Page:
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For Shamir's secret sharing scheme (doi 10.1145/359168.359176), one obtains a random polynomial $q$ of degree at most $n-1$ (over $\mathbb{Z}_p[x]$). The constant coefficient of this polynomial is defined to be the key. Then the scheme sends to player $i$ the value $q(i)$ (for $i \leq k$ for some fixed $k$). The interpolation theorem says that if $n$ players come together, then I can use interpolation to reconstruct the polynomial (there is a unique polynomial $p$ of degree at most $n-1$ such that $p(i)=q(i)$ .. in otherwords $p=q$. So that I can grab the constant coefficient of $p$ and it must be the same as the constant coefficient of $q$, and hence must be the key).

The question I have, is that what if the polynomial is degree less than $n-1$. There seems to be nothing in the construction as described by Shamir that prevents this. However, Shamir states that $n-1$ players cannot reconstruct the polynomial.

The problem I am having is that there seems to be a "most of the time" clause missing. If I happen to pick a degree one polynomial then any two players can reconstruct the polynomial. So is it that the players do not know the degree of the polynomial, or that the probability of picking a small degree polynomial is low enough that the probability of two participants guessing the key is still the same as random guessing, or am I missing something else.

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I am not sure if this will completely answer the question, but I have a couple observations that might help.

First, note that for the random polynomial $q$, $q(0) = a_0$ is the key -- this is from the way that polynomial interpolation works. So it is important that the value $q(0)$ is never sent to a participant; $q(i)$ is sent for $0 < i < n$. This is also why it is important that the prime $p > k$ (where $k$ is the number of participants) -- it is to ensure that I can obtain $k$ "shares" without revealing the key.

Second, the polynomial $q$ is not just random, but also secret. The fact that the degree of the polynomial $q$ is unknown matters. When $n-1$ participants come together, they can do anything they want -- they are super clever. They claim that the key is $w$. However, there is a unique polynomial $g$ of degree $n-1$ such that $$g(i) = q(i)$$ and $$g(0) = w$$ However, this would be true for any $w$. Since we know that the secret is given by a polynomial of degree less than $n$, and from the data that the pool of $n-1$ participants have, any value of key supposed is as likely ... no value of key can be ruled out. **Note however, that this is not true if the participants know the degree of the polynomial.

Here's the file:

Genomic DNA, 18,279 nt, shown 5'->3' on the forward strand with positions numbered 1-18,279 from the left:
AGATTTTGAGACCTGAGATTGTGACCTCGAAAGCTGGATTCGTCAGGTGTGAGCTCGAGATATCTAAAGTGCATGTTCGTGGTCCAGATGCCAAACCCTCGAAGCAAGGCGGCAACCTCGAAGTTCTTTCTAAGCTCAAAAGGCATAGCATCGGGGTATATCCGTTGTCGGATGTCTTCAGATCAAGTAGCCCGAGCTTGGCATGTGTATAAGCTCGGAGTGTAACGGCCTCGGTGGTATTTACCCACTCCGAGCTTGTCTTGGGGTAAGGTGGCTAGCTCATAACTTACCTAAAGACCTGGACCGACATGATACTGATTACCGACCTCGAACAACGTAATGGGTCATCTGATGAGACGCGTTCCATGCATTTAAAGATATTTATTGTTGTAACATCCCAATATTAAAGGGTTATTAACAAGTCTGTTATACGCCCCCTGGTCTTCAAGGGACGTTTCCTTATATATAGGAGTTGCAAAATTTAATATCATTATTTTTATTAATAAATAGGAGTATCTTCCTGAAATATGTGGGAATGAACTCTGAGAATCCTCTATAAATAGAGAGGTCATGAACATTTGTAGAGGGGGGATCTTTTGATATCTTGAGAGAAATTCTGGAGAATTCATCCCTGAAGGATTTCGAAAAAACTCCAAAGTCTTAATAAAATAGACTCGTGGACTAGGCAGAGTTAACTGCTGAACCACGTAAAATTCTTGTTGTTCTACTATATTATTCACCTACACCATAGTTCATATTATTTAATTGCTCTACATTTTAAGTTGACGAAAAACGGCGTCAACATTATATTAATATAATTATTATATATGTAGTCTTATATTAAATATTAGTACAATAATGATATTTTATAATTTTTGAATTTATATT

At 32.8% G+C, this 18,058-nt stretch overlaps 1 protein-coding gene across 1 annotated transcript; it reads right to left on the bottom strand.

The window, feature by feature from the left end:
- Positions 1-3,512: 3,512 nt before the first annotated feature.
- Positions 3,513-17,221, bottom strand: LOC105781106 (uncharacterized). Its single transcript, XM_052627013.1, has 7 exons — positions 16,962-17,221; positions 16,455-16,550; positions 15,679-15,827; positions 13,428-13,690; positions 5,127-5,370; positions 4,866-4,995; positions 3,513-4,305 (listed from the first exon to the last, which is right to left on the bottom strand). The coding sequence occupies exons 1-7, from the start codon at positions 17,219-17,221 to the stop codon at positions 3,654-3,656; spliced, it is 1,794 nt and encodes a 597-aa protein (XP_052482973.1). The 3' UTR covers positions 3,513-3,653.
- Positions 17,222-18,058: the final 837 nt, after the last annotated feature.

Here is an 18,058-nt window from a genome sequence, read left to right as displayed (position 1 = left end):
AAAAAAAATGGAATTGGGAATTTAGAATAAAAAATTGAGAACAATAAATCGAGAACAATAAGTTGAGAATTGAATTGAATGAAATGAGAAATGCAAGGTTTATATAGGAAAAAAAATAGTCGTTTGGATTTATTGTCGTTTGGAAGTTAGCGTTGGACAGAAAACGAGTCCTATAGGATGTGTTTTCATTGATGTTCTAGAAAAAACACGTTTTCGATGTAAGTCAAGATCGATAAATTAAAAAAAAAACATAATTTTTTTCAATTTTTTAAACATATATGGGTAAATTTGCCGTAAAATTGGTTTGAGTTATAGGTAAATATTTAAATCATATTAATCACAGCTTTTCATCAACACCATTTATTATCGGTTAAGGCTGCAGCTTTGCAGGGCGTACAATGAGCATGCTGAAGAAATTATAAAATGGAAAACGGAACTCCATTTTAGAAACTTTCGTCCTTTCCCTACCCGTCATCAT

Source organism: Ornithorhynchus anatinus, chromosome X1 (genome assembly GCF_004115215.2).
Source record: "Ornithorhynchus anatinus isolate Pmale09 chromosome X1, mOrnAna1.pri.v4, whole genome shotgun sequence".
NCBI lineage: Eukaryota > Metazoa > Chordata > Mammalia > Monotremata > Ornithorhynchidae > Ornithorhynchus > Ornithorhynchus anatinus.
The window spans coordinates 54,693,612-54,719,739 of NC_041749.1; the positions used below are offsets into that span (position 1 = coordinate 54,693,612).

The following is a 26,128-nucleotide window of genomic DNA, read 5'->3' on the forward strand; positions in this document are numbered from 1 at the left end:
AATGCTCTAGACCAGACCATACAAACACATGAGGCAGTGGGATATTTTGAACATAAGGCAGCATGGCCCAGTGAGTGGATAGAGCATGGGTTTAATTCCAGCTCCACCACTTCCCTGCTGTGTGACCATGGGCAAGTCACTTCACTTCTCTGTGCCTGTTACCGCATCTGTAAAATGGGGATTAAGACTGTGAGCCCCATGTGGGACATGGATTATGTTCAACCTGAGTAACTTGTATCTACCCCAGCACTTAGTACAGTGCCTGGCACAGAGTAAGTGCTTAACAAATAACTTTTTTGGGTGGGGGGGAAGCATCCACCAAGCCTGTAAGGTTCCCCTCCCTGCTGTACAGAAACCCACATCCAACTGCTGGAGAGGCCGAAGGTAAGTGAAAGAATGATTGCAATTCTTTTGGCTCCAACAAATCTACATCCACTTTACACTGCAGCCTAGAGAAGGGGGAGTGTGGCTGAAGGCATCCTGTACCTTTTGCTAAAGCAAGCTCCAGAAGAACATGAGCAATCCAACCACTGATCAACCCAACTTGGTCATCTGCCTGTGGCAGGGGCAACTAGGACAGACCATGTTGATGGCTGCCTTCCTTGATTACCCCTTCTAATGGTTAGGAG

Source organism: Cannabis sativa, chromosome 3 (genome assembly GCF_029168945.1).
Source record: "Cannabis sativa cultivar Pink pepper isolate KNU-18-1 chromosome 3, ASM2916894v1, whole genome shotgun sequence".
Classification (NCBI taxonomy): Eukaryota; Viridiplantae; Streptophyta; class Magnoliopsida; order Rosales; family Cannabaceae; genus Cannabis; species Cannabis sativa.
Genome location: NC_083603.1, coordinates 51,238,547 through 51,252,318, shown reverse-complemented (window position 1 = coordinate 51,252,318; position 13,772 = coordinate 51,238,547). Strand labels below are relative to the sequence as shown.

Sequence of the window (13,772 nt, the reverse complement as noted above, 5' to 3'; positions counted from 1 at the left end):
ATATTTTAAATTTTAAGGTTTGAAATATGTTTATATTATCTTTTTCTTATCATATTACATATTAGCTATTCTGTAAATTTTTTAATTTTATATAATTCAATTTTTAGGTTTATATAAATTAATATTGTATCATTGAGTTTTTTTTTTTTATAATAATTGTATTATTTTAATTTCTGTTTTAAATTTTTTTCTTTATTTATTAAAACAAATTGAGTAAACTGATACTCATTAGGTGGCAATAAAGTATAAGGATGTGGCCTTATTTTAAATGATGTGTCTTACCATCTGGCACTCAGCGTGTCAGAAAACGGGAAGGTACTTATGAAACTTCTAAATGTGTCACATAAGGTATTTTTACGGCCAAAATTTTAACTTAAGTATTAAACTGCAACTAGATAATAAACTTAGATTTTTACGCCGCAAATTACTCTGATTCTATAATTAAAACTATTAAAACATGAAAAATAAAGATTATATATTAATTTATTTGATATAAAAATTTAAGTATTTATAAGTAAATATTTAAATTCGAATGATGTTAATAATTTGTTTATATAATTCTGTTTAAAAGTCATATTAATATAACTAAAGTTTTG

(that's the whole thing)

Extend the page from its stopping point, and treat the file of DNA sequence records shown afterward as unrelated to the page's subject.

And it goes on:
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There is no problem. True, if the polynomial you pick is of degree 1, then two parties can find the secret. However, they don't know that fact (without learning the other shares).

For instance, assume that the secret is 0, and you picked the polynomial $x$. Thus party 1 gets $q(1)=1$ and party 2 gets $q(2)=2$.

Had they known that the other shares are {3,4,5, ....}, they would've been able to realize that $q(x)=x$ and learn $q(0)$. But they don't. For each other selection of shares $\{q(3),q(4),...\}$ there exists a unique polynomial, and a different secret. Without knowing $\{q(3),q(4),...\}$, any value in $\mathbb{Z}_p$ has the same probability of being $q(0)$, and thus the two users have no information about $q(0)$ prior to learning the other shares.

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